Of course, this won’t all come about smoothly and without glitches, but it will be pretty good compared to the alternative, which is continuation of the current reality.
Here’s a few of the things that will happen. I leave it as an exercise to the reader to knit them together into a coherent story.
Consumers managing their own information
First of all, many users will start to generate and manage their own medical information, just as they create and manage information about the books they buy, the money they spend, and the trips they take. Some of this information will be by-products of online services: You can track your spending at your bank or credit-card company; you can track your travels at TripIt* or Dopplr*; you can manage your virtual bookshelf and compare it to those of friends on Facebook. And now, at PatientsLikeMe,* you can track your symptoms, treatments, and everything else if you have ALS or Parkinson’s disease. A friend of mine has a pedometer; healthy people sometimes record their weight; those with diabetes learn to monitor and record their blood sugar.
And vendors are responding. Years ago, Intuit’s Quicken let people manage a checkbook online and print out checks. As the world moved online, Intuit built interfaces to the online banking services of certain major banks so that users could upload and download their financial information. Pretty soon after that, the less-popular banks built their own interfaces to Quicken in order to capture or regain market share. None of them really wanted to let users mingle data from one source with data from another . . . but of course it happened. And now, users can use Mint or Wesabe* not just to mingle data but to analyze it, to compare their own spending patterns with others’ and (here’s the business model) to receive “offers” from other financial institutions based on those spending patterns.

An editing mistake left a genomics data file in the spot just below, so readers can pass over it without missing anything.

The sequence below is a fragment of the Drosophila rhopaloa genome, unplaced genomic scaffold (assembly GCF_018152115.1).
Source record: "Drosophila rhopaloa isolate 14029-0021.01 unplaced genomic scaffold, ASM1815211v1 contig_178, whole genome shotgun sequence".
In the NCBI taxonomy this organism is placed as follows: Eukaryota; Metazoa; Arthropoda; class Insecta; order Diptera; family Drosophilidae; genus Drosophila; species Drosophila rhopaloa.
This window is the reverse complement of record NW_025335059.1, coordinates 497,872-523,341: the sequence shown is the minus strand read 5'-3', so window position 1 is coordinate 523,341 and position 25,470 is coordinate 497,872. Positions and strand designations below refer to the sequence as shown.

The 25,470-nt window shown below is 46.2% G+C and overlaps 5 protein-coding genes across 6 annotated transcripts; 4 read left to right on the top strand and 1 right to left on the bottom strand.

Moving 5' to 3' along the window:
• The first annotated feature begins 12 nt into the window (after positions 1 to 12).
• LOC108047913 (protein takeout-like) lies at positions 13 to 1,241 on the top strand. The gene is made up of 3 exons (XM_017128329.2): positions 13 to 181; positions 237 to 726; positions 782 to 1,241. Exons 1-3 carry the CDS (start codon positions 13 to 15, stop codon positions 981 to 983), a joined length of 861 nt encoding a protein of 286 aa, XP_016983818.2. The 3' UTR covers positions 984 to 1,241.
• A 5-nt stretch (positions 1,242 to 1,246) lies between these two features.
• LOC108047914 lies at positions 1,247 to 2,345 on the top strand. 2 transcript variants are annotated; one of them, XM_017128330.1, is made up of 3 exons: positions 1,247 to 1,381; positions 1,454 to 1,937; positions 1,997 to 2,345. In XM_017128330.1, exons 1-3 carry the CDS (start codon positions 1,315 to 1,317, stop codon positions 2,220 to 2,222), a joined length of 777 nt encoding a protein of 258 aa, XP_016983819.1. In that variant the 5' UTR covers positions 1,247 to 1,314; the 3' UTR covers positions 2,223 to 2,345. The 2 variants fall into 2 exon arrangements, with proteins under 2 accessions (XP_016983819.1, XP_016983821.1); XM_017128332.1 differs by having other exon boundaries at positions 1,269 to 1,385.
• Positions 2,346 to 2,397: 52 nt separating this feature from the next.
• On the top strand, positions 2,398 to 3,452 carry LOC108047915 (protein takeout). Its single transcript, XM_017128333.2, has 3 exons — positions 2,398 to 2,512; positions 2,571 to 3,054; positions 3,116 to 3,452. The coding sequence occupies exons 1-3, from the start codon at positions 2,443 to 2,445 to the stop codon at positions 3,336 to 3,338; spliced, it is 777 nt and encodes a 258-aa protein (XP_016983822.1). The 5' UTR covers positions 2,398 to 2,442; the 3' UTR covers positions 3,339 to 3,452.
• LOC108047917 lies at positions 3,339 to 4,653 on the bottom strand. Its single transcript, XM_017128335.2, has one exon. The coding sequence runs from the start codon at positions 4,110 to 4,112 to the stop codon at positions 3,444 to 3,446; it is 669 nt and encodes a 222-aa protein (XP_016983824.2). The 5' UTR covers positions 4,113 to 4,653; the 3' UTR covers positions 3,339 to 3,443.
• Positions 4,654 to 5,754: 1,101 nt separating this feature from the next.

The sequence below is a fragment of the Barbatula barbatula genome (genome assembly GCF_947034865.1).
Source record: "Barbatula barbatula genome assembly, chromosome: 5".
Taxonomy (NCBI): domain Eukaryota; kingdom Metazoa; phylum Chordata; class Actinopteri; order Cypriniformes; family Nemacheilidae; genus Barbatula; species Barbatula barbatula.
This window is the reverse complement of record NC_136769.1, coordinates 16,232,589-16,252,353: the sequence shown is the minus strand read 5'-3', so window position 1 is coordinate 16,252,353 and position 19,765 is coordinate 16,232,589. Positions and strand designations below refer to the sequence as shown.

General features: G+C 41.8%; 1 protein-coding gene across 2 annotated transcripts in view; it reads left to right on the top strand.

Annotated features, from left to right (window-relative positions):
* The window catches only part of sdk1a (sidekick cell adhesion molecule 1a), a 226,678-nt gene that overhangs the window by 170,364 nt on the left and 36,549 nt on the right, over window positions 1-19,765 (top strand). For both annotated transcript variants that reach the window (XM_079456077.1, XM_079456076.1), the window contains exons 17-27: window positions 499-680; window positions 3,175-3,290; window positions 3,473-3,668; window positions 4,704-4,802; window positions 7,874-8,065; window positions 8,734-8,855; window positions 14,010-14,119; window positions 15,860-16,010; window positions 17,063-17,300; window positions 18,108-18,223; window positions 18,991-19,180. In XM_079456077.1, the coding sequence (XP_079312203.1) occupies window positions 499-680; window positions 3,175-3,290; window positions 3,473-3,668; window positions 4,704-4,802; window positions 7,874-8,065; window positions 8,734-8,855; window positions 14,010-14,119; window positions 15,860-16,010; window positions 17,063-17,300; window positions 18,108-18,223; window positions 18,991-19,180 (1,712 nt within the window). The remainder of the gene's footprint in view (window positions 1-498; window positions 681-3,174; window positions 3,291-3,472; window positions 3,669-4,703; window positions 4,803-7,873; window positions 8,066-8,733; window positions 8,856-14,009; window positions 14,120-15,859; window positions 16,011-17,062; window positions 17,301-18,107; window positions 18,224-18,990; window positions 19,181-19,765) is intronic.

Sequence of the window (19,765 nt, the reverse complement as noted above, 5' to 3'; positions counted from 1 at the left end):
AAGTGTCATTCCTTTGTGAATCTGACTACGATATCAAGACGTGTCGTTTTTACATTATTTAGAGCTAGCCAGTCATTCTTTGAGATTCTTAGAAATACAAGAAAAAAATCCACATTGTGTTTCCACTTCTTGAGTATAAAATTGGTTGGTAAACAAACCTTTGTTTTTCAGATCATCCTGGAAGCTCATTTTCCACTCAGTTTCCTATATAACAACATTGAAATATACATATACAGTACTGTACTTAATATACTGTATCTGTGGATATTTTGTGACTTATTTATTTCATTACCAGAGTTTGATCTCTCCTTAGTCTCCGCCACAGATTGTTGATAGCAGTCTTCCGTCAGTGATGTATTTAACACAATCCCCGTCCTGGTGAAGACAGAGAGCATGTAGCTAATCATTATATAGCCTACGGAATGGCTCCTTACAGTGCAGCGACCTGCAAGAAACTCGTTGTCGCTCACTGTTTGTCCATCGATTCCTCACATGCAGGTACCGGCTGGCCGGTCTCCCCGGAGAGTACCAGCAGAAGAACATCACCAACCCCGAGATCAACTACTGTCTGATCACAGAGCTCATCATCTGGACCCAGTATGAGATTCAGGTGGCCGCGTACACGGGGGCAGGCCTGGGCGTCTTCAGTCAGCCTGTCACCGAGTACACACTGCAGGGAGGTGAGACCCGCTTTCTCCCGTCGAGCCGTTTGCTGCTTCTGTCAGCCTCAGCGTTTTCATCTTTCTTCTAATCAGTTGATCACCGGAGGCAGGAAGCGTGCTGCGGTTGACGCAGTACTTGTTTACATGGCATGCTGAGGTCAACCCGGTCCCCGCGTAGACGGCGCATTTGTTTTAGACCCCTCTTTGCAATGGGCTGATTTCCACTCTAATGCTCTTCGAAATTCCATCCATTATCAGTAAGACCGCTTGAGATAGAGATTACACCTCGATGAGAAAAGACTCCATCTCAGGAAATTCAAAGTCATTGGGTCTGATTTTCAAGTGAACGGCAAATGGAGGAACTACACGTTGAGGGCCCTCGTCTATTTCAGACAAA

I expect exactly the same thing to happen with health information. And, just as banks compete (mostly with success) to keep customers’ money and data safe, so will the organizations that handle users’ medical information. This doesn’t actually require any legislation or standards to happen. Companies are already emerging that will provide interfaces to the IT systems of market-leading health care and insurance providers; eventually, the laggards will adapt to the market standards set by the leaders.